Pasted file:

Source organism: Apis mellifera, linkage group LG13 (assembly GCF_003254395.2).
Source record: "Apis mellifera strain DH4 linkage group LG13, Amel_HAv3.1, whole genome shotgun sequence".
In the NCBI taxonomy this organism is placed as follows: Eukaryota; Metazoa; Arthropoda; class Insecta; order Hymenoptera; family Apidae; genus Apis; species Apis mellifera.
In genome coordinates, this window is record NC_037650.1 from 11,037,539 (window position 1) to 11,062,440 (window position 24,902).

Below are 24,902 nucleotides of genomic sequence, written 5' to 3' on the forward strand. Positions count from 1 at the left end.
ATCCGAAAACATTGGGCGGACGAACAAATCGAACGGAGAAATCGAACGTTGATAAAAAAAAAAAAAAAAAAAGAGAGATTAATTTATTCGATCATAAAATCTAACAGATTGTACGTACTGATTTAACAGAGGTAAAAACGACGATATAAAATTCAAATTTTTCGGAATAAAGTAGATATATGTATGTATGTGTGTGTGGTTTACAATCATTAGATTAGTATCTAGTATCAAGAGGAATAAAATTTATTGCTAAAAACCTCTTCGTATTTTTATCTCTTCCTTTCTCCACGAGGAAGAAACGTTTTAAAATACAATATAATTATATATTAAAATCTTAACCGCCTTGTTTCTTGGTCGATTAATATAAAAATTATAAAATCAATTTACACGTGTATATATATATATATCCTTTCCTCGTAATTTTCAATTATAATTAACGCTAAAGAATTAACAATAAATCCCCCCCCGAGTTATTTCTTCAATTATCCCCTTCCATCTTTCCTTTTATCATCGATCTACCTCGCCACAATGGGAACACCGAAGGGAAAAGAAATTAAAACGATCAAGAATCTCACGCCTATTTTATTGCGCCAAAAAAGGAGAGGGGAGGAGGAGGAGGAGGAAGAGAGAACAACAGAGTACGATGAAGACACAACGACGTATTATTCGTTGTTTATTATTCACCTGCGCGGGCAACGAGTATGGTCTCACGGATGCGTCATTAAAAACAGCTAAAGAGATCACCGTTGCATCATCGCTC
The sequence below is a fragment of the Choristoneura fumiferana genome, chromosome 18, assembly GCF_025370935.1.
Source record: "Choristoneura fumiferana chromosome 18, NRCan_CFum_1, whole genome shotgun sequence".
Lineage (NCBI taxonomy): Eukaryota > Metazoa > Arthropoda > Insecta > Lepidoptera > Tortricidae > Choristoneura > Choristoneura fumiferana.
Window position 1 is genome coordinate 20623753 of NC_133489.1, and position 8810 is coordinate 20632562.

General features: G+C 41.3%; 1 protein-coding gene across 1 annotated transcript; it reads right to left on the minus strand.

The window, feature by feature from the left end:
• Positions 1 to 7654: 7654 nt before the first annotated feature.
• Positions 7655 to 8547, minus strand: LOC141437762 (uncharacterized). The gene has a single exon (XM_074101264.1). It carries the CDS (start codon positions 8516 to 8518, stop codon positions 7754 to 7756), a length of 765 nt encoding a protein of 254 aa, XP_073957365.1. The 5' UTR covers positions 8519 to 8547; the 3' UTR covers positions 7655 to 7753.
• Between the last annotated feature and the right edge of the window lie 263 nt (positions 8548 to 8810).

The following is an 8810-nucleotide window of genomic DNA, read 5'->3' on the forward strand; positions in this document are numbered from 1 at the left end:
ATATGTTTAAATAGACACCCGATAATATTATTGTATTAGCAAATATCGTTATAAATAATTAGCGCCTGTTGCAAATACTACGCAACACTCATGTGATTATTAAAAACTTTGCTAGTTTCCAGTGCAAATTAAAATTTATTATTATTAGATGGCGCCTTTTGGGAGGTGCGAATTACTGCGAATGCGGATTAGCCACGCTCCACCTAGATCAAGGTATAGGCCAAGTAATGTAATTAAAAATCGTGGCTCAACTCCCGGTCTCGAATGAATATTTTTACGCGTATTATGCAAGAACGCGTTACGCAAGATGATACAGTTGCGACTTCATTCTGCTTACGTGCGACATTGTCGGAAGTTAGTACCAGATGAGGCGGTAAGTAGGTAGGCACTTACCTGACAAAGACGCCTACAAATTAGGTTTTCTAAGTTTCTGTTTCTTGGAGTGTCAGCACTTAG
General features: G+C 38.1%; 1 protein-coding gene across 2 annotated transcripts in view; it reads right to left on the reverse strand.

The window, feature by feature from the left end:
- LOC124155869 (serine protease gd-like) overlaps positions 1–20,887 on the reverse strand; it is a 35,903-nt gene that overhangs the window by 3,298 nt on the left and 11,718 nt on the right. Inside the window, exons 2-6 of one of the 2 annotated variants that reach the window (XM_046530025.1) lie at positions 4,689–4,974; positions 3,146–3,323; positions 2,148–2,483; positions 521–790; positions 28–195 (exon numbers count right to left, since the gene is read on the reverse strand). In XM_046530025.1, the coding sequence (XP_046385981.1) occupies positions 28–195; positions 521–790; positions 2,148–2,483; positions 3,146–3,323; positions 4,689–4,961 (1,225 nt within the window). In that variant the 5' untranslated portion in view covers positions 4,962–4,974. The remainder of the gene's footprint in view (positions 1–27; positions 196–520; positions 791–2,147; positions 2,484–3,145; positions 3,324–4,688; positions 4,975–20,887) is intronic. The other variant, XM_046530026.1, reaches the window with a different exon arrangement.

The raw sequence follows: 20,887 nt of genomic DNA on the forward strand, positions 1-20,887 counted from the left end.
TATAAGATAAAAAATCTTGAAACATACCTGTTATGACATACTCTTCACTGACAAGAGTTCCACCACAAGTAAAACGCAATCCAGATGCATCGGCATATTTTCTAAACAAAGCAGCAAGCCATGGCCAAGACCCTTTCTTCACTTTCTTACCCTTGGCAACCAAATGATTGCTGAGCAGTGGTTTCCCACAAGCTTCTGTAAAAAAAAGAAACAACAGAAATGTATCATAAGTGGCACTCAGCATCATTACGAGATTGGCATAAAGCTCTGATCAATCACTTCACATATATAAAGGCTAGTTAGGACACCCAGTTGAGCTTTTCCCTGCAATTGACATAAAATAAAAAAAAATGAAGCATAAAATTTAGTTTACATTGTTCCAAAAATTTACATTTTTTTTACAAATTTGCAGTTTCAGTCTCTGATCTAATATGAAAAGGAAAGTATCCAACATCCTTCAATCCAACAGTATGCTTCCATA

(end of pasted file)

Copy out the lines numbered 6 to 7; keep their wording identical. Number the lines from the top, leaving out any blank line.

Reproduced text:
ATCCGAAAACATTGGGCGGACGAACAAATCGAACGGAGAAATCGAACGTTGATAAAAAAAAAAAAAAAAAAAGAGAGATTAATTTATTCGATCATAAAATCTAACAGATTGTACGTACTGATTTAACAGAGGTAAAAACGACGATATAAAATTCAAATTTTTCGGAATAAAGTAGATATATGTATGTATGTGTGTGTGGTTTACAATCATTAGATTAGTATCTAGTATCAAGAGGAATAAAATTTATTGCTAAAAACCTCTTCGTATTTTTATCTCTTCCTTTCTCCACGAGGAAGAAACGTTTTAAAATACAATATAATTATATATTAAAATCTTAACCGCCTTGTTTCTTGGTCGATTAATATAAAAATTATAAAATCAATTTACACGTGTATATATATATATATCCTTTCCTCGTAATTTTCAATTATAATTAACGCTAAAGAATTAACAATAAATCCCCCCCCGAGTTATTTCTTCAATTATCCCCTTCCATCTTTCCTTTTATCATCGATCTACCTCGCCACAATGGGAACACCGAAGGGAAAAGAAATTAAAACGATCAAGAATCTCACGCCTATTTTATTGCGCCAAAAAAGGAGAGGGGAGGAGGAGGAGGAGGAAGAGAGAACAACAGAGTACGATGAAGACACAACGACGTATTATTCGTTGTTTATTATTCACCTGCGCGGGCAACGAGTATGGTCTCACGGATGCGTCATTAAAAACAGCTAAAGAGATCACCGTTGCATCATCGCTC
The sequence below is a fragment of the Choristoneura fumiferana genome, chromosome 18, assembly GCF_025370935.1.